Activision Blizzard banned a professional Hearthstone esports player because of his comments in support of the Hong Kong protesters. Here is a good synopsis from The Wall Street Journal:
“Activision Blizzard, one of the world’s biggest video game companies, on Tuesday said in a blog post that “Hearthstone” competitor Ng Wai Chung, known as “Blitzchung” in the game, violated its rules that bar players from actions it considers offensive to a public group or that could damage the company’s image.
The gamer, in a live online interview after winning a match on Sunday, said “Liberate Hong Kong, revolution of our time,” a slogan commonly associated with the protests. He wore a gas mask and goggles while he spoke. Hong Kong last week banned protesters from wearing masks.
Activision Blizzard said the player, who had no immediate comment, won’t be allowed to compete in the second season of the digital card game’s Grandmasters competition and will be banned from playing any of the game’s company-run competitions for one year. He also lost the $7,000 awarded for making it into the tournament’s second season plus the chance to win up to $200,000 in prize money.”
China is one of the largest video gaming markets in the world ($40B in 2018), so Activision Blizzard has a keen interest in not upsetting Chinese authorities. While the backlash from the gaming community is substantial (#BoycottBlizzard - the backlash is intense), Activision Blizzard is unlikely to do anything to upset their revenue out of China. Activision Blizzard derives ~5.2% ($377M) of its total revenue ($7.26B in 2018) from mainland China, nearly double from a year ago.
Blizzard is also watching China’s backlash at the NBA, which is undoubtedly influencing their reactions to the Hearthstone player’s comments. In the past week, China has canceled the preseason broadcasts of the NBA after the Houston Rockets GM (Daryl Morey) posted a message on Twitter last week also in support of the Hong Kong protesters.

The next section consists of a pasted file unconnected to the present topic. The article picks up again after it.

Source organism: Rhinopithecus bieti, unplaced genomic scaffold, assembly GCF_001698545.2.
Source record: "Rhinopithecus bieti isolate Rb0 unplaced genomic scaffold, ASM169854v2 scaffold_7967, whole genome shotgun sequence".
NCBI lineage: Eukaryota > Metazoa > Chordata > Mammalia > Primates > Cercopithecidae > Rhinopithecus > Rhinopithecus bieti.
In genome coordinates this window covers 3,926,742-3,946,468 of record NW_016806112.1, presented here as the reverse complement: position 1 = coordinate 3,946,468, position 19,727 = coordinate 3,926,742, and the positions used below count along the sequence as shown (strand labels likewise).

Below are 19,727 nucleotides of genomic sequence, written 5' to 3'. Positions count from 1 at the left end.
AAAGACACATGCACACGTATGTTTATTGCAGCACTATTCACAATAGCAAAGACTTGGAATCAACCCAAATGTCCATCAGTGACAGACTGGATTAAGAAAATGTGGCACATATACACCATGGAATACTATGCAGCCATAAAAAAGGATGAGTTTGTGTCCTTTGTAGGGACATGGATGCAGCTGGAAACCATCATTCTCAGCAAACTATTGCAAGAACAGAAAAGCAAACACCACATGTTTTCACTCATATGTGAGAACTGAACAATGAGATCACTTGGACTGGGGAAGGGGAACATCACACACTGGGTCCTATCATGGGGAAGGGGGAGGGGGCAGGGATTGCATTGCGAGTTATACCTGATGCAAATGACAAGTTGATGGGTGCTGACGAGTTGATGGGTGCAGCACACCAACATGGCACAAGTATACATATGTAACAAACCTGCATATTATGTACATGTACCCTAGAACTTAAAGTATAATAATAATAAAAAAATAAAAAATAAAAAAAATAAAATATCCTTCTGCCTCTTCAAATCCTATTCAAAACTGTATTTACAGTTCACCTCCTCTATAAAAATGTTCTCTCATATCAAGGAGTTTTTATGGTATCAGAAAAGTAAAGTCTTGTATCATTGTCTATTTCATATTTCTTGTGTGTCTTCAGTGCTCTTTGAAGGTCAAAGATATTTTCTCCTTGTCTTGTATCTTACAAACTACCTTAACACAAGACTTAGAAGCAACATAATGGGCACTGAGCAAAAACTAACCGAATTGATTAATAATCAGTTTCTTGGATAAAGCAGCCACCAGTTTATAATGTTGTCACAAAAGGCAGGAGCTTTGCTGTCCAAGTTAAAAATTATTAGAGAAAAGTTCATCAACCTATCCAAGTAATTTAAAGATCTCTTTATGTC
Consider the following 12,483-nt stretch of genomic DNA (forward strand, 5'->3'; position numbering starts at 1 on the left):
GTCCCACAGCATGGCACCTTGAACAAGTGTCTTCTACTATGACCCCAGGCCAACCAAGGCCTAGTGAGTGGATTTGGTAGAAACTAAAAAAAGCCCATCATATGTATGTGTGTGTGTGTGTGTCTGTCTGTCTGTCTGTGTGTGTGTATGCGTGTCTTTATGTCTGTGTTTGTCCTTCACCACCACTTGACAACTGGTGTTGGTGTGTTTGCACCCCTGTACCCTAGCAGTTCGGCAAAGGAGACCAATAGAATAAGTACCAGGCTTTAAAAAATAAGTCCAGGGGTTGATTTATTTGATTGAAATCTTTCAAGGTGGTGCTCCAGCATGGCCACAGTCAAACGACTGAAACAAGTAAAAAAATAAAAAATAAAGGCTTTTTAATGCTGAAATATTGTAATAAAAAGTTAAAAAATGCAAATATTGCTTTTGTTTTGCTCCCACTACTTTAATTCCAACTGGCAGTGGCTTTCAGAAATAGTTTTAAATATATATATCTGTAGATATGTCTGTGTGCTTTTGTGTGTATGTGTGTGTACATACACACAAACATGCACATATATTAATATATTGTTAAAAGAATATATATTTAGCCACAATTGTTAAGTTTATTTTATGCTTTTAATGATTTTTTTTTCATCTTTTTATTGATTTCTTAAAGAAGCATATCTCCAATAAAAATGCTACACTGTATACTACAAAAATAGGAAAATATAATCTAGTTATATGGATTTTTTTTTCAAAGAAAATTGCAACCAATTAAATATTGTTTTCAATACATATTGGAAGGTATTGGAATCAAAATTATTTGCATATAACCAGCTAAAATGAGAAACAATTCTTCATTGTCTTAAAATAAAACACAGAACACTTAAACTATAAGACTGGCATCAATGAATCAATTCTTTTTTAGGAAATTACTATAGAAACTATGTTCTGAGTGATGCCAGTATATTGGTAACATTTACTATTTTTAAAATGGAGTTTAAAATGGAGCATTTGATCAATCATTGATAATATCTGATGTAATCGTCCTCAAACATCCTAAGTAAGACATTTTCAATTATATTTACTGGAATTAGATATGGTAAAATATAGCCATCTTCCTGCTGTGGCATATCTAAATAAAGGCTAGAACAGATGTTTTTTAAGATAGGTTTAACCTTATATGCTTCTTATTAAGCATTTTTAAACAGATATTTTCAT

Unfortunately, China does not share the core value of free speech we enjoy here in the United States and much of the world. Hong Kong’s situation is a difficult one to navigate given many of its values are in stark contrast to much of its absorber. My fear is that we will see China’s further crackdown on free speech continue to impact game publishers like Activision Blizzard, who are economically handcuffed to the Chinese economy’s purchasing power.
In conclusion: Activision Blizzard’s choice to ban a player for taking a stance on something he views as an injustice is a slippery slope. I’m unimpressed by the management of Activision Blizzard today.
Streamlabs and Newzoo came out with a report on the streaming platforms. Below are 3 highlights that I found most interesting and my takeaways on each.
1) Hours Watched by Genre: The top 5 genres generate a relatively similar amount of viewership on Twitch. I find that interesting because regardless which genre I personally prefer, there seems to be an equal amount of viewership for the others. There is only a 15% delta between Role Playing and Adventure, showcasing how mature the video gaming market has become over the past 50 years.
2) Hours Streamed by Platform: hours streamed is in reference to the content creators (streamers), not the viewership side. Mixer has increased from 11M in 2Q19 to almost 3x in 3Q19 at 32M hours, which coincided with the exclusive deal with Ninja that likely led to other streamers following him over to Mixer. YouTube Gaming remains a platform for the discovery of historical content, as it has seen lackluster growth in it’s Live streaming, which is down from 12M in 1Q19.
3) Hours Watched by Platform: viewership on each platform still has Twitch well in the lead with YouTube in a commanding 2nd place. Even though Ninja came over to Mixer, totals hours watched hasn’t changed dramatically from 83M in 1Q19 to 90M in 3Q19. Going forward, I’d expect Mixer to slowly close the gap to YouTube, who should be doing a better job of catching up to Twitch than they are today.